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Restraining Orders

If you or a loved one are the victim of domestic violence, there is help.  Attorney Laura M. Boyd is experienced in helping victims of domestic violence obtain restraining orders against their abusers.  There are several types of restraining orders available.


Civil Restraining Order (Family Law)

A person is eligible for a domestic violence restraining order if they have a close/intimate relationship with the abuser.  These relationships include: relatives, relatives by marriage, dating, living together, and/or have children in common.  A victim can obtain an order that prevents the abuser from contacting the victim by any means, including physical contact, physical violence, threats, telephone calls, text messages, and even messages through third parties.  Members of the victim's household can also be included as protected persons, as well as immediate family members. 


Civil restraining orders can include stay away orders, which prevent the abuser from coming within 100 yards of the victim and any other protected person.  Other orders that can be requested are: 

  • Move-out orders, allowing the victim to remain in the home and make the abuser move out;

  • Property use orders, allowing the victim to keep property such as a car to transport children to school or for transportation to work;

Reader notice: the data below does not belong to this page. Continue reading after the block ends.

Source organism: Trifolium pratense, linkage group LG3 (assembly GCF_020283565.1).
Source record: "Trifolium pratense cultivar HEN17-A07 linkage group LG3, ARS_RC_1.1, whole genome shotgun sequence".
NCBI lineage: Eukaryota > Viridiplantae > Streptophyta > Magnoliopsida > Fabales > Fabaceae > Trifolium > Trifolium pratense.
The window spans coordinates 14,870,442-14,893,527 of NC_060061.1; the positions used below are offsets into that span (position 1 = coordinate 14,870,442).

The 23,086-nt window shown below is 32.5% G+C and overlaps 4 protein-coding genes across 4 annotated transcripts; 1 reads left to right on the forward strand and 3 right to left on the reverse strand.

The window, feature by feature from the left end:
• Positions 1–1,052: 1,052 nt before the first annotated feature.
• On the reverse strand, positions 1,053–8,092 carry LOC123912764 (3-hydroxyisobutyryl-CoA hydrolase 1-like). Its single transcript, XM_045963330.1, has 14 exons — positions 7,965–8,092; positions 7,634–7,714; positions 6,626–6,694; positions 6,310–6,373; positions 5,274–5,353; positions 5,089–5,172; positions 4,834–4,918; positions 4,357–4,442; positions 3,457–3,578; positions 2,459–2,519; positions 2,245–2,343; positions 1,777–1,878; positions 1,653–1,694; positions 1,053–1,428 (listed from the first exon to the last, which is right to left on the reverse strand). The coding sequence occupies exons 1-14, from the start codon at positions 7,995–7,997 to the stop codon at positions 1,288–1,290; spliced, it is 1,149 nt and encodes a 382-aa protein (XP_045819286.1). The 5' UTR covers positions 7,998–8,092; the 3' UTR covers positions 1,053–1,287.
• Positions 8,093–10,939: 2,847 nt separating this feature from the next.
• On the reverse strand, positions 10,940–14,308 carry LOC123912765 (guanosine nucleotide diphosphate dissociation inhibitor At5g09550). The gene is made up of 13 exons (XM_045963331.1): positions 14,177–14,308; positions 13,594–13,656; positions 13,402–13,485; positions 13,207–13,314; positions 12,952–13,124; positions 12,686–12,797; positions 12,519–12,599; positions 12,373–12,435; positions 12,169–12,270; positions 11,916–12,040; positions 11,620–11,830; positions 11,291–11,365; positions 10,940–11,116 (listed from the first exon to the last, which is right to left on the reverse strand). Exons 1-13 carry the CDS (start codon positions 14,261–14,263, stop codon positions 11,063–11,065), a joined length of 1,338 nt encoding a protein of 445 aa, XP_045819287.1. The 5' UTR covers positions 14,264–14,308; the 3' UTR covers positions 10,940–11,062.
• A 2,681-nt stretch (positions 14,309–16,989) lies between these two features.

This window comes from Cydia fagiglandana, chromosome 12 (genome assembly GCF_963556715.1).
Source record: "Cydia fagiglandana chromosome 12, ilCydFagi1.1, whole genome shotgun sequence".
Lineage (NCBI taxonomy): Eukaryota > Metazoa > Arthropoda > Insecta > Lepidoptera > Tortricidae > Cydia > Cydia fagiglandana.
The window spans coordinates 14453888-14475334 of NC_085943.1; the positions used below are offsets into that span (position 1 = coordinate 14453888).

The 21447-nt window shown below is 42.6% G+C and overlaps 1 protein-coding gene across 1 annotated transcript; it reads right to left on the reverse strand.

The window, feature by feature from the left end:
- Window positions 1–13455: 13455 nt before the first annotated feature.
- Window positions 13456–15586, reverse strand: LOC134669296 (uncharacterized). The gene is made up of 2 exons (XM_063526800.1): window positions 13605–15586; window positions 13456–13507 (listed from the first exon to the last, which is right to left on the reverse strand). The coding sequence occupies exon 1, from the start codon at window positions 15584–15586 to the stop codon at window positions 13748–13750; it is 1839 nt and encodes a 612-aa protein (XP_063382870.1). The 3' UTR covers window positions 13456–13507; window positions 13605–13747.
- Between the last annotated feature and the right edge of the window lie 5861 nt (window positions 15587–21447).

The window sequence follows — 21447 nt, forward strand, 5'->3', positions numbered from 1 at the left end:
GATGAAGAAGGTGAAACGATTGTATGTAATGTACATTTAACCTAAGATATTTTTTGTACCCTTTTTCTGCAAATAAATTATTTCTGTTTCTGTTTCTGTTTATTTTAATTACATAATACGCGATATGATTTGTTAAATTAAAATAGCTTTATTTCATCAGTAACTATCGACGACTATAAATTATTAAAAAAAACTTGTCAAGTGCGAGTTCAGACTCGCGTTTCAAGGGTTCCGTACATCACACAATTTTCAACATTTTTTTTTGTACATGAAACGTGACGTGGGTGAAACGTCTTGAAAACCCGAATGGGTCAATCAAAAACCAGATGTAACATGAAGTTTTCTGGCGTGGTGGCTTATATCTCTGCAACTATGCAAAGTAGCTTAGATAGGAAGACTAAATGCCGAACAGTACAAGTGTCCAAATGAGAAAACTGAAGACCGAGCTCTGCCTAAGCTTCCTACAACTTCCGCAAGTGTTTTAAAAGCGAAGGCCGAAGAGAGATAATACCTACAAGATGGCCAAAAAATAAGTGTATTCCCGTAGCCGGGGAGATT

• Child custody and child support orders.


Temporary Restraining Order (TRO)

Once the paperwork is filed to request a restraining order, a judge reviews the application and makes a determination whether there is enough evidence contained in the initial documents to issue a temporary restraining order.  If so, the judge may issue any or all of the requested orders pending a hearing on the restraining order.  These orders will remain in effect until the hearing.


The person requesting the restraining order MUST attend the hearing, or the restraining order will be dismissed. 


"Permanent" Restraining Order

After the hearing on the restraining order, the judge will make "permanent" orders, usually lasting three years.  In some cases, the judge can make orders for up to five years. 


Emergency Protective Order (EPO)

An emergency protective order is an order issued by law enforcement when they respond to a call for domestic violence.  The order is good for 5 days, which gives the victim protection while they seek a more permanent restraining order.  An EPO can include stay-away, personal conduct, and move-out orders. 


Criminal Protective Order (CPO)

A criminal protective order is an order issued by a judge when criminal charges are filed against the abuser.  These orders are good for as long as criminal charges are pending, and for up to 10 years after a conviction for domestic violence.  However, if charges are dropped, the criminal protective order is dropped as well.  So it is very important to obtain a civil restraining order through the family court as soon as possible to make sure you and your loved ones remain protected.


Civil Order Prohibiting Harassment

These orders are for people who have suffered harassment and do not qualify for a domestic violence restraining order.  They can include personal conduct orders, stay-away orders, and other miscellaneous orders. 


Harassment is defined as:

  • Unlawful violence;

  • A credible threat of violence; OR

  • A knowing and willful course of conduct directed at a specific person that seriously alarms, annoys, or harasses the person and that serves no legitimate purpose. 


There must be recent acts of harassment.

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